In less than a month, the omicron variant of COVID-19 has gone from being first detected in the US to the dominant variant circulating.
According to the most recent CDC data released on Christmas, omicron accounted for 58.6% of all positive COVID-19 cases nationwide.
“This current virus- the omicron variant- has about 50 mutations; more than 30 in the spike protein domain, which is more mutations than we’ve seen in any of the coronavirus variants so far,” said Dr. Phil Stahel, Chief Medical Officer at the Medical Center of Aurora in Colorado.
For comparison, delta had around 13 mutations. Dr. Stahel says the vast number of mutations in omicron means our body’s antibodies have a more difficult time recognizing COVID as COVID.
It is the main reason why researchers say omicron is 20x more transmissible than the original strain of COVID-19 and 2.5 times as transmissible as delta, even if you are vaccinated.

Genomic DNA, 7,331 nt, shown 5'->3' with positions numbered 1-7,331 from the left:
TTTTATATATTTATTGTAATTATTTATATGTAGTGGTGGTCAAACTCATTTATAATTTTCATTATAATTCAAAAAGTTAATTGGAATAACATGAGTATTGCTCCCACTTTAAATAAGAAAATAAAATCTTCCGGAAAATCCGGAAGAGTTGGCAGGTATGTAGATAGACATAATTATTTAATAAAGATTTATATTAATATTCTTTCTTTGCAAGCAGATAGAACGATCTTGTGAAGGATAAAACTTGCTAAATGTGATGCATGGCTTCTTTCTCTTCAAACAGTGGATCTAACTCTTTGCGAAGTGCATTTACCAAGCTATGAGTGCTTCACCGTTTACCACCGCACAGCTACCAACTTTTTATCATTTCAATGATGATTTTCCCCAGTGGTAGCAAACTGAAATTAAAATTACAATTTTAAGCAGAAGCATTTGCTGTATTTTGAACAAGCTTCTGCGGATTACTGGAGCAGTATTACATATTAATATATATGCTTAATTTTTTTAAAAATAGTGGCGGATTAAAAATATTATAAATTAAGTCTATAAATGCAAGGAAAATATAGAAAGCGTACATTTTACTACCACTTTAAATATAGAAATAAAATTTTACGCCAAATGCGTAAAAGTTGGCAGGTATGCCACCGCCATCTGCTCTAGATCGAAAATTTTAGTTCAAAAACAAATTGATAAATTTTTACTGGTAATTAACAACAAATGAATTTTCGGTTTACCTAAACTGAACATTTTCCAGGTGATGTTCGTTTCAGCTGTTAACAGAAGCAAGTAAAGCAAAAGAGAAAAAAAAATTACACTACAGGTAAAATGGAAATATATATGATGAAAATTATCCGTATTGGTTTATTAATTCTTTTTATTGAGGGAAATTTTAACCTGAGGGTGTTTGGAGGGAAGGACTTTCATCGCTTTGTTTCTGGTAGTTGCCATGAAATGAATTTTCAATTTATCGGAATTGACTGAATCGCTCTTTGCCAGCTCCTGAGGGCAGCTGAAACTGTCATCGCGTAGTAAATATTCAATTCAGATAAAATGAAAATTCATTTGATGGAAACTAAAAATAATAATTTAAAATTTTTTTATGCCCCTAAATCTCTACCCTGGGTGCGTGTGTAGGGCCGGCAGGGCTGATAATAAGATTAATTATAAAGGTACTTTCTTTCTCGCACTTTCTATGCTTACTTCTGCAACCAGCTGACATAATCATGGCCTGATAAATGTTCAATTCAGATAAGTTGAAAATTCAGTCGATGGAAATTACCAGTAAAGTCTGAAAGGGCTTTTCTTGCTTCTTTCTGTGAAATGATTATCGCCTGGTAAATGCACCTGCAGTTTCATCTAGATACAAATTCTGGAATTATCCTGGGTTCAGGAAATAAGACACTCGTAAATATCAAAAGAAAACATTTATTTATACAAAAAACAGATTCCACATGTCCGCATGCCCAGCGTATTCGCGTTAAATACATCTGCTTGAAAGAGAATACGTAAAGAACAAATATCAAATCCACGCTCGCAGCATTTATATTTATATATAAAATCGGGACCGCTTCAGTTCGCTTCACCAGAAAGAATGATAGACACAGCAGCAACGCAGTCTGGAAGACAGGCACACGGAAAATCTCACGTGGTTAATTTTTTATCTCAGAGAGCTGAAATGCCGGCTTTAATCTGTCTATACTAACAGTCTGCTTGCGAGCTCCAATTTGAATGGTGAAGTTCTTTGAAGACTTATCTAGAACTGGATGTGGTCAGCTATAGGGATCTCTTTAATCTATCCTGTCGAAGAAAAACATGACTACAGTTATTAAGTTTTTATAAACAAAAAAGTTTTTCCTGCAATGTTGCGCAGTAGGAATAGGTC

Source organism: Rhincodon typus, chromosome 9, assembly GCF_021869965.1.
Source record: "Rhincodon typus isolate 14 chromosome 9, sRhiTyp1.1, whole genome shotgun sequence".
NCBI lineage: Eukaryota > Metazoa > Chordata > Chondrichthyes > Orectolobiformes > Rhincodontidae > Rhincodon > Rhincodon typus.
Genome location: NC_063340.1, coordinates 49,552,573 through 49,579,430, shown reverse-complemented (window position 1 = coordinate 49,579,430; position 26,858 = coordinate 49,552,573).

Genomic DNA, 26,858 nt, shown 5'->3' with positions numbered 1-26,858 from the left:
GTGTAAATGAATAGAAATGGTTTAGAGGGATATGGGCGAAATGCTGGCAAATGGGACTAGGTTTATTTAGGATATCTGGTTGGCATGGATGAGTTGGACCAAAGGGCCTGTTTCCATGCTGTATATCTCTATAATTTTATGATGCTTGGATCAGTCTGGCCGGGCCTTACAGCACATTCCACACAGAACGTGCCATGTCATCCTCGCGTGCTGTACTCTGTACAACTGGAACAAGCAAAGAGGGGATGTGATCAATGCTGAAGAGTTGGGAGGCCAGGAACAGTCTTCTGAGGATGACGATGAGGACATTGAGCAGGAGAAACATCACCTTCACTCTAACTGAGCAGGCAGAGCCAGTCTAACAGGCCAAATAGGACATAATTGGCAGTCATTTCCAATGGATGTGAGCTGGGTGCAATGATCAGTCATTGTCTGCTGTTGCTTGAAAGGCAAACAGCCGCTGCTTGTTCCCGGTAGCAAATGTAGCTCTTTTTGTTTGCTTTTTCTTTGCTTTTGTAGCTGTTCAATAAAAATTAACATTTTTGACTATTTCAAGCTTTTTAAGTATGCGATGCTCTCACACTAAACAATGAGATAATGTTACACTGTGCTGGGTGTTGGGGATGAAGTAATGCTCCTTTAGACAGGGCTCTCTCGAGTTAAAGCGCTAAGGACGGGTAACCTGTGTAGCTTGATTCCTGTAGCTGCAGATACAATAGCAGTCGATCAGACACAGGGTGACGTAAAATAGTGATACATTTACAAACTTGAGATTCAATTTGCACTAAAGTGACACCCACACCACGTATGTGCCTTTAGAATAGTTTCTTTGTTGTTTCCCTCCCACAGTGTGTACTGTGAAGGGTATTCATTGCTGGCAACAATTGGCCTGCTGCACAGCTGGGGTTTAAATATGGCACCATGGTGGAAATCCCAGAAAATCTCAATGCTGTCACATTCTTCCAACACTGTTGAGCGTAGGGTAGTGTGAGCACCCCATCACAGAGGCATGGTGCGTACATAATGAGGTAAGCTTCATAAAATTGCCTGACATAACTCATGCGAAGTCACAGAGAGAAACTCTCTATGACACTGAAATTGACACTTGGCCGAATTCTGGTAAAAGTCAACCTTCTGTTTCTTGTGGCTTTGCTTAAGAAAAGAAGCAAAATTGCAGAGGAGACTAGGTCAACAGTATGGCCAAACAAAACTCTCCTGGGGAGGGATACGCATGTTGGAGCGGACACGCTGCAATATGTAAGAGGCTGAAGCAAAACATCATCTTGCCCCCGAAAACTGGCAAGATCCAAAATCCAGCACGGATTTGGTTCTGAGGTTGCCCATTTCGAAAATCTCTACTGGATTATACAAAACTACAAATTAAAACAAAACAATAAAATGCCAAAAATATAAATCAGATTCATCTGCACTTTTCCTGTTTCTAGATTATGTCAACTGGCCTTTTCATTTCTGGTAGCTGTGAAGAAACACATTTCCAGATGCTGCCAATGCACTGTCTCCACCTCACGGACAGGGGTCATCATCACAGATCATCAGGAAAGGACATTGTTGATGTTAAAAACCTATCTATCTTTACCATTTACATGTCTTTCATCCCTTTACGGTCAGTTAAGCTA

“Omicron has mutated so much that it has less affinity in terms of the antibodies from the vaccine recognizing it, so, therefore, the answer is the booster shot, because you will overwhelm the virus with the quantity of the immune response even if there is not a perfect match,” said Dr. Stahel.
A study out of Denmark shows people with the booster were 56% less likely to become infected by omicron if a member in their household had it compared to people who only had two doses of the vaccine.
Go deeper, however, the vaccine does appear to do a great job of preventing serious infection. Researchers in South Africa found that even though omicron’s mutations allow it to circumvent the vaccine’s antibodies easily, it does a poor job at escaping T-cells, our body’s second line of defense that prevents serious infection.
The kicker though: that only applies to people who have been infected in the last three months or are vaccinated.
“We may still get the virus. We may still get sick. We may be miserable for a few days, but it is no longer a catastrophe. We will not be admitted to hospitals, and we will not die from SARS-COVID-2,” said Dr. Stahel.
Moving forward, Dr. Stahel says COVID will become more of a common cold, but that will only happen until we reach herd immunity.
Until then, he and other researchers say omicron poses more of a significant risk of serious health issues and death in those who are unvaccinated compared to those who are.